Children are heading back to school, and they are going to be sharing more than pencils. Illnesses like hand, foot, and mouth disease are spiking right now.
Doctors are urging parents to be on the lookout for symptoms and catch them early.
“It's caused by a virus, and so viruses a lot of times are spread by contact. A child coughs, sneezes, they are playing with something and their germs - good or bad - are on there. The next kid comes along and picks it up,” says Dr. Candice Dye, Associate Professor of Pediatrics at UAB.
What is hand, foot, and mouth disease?
It’s a highly contagious virus that is most common in children younger than 5, although adults can catch it too. Cases usually spike in summer and fall, according to the Centers for Disease Control and Prevention.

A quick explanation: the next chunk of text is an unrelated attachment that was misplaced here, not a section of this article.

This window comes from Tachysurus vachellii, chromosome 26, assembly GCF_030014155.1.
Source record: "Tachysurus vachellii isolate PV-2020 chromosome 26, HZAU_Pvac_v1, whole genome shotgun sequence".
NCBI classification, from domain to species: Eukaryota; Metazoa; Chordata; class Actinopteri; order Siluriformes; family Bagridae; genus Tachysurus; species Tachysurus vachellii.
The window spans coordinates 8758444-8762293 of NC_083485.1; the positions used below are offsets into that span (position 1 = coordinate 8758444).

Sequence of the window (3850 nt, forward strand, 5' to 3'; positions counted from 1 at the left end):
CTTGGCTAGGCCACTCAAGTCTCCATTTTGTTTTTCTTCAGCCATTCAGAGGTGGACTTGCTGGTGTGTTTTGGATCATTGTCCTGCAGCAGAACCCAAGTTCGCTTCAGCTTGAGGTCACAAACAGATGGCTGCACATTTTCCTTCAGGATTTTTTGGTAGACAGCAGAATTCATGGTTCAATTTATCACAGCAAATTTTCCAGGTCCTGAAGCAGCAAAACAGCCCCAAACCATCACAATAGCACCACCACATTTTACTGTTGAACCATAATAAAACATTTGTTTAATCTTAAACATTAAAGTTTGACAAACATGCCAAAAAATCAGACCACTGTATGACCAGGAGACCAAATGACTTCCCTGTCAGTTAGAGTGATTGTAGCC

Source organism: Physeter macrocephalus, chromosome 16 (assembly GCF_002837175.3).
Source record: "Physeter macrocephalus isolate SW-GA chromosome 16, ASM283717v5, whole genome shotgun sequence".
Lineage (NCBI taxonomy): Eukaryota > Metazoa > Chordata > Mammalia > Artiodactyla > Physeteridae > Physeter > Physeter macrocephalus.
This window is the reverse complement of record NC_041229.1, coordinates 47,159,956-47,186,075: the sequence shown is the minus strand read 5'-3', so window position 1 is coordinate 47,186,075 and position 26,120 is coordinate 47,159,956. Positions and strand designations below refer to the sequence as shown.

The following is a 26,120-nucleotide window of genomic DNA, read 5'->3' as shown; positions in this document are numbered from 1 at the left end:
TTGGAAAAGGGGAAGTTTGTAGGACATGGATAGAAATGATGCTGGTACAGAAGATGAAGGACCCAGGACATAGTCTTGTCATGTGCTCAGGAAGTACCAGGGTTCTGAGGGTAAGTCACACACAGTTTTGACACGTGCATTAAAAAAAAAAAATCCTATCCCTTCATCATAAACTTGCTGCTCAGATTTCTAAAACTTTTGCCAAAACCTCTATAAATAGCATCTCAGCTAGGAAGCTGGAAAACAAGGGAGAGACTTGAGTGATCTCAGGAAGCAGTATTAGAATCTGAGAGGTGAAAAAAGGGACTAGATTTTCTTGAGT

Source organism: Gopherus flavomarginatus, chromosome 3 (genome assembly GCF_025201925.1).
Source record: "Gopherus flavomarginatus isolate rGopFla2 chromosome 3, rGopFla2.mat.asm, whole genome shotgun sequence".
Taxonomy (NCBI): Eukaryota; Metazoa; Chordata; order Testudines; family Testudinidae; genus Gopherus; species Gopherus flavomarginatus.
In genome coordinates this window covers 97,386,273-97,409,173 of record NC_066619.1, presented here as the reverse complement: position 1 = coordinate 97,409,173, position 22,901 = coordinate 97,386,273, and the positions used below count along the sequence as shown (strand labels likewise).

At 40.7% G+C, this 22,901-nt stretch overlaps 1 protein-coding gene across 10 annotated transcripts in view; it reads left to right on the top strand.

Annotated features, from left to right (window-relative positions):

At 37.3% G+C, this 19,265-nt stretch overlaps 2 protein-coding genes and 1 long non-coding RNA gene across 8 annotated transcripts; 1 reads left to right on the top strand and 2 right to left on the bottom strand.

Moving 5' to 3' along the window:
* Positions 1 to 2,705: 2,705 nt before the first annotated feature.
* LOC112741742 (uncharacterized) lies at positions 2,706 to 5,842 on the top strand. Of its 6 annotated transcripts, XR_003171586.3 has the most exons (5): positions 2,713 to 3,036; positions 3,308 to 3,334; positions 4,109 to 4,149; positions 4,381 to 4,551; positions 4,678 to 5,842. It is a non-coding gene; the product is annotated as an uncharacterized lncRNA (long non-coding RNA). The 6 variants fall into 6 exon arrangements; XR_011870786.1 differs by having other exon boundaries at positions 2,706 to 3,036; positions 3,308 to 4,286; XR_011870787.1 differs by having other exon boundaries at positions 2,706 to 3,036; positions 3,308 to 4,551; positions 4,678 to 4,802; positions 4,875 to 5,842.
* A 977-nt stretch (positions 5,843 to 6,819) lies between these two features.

The first sign in children is a fever, followed by sores in the mouth, and then a rash on the hands and feet. Symptoms usually start to appear a week after exposure
“Look for symptoms. If they have a fever, if they are not feeling well, that is going to come first. After a couple days they may show the signs of the rash,” says Dr. Dye
Doctors say the best course of action is to keep children home and away from other kids until the fever is gone and they are feeling better. The rash can take up to two weeks to fully disappear, but children are not contagious for that entire time.
Hand, foot, and mouth can make it painful to drink water and doctors warn that can lead to other problems as well as prolong the illness.
“One of the big things with hand, foot, and mouth, especially if they have actual mouth sores, is them being dehydrated because it hurts to drink the mouth sores hurt so that may be a symptom that sometimes prolongs it,” explains Dr. Dye.
The illness is spread through all bodily fluids. There is no vaccine or cure, so doctors urge that parents and caregivers make sure children are washing their hands and following overall good hygiene. Doctors also encourage caregivers to sanitize all play areas and toys.
Copyright 2018 WBRC. All rights reserved.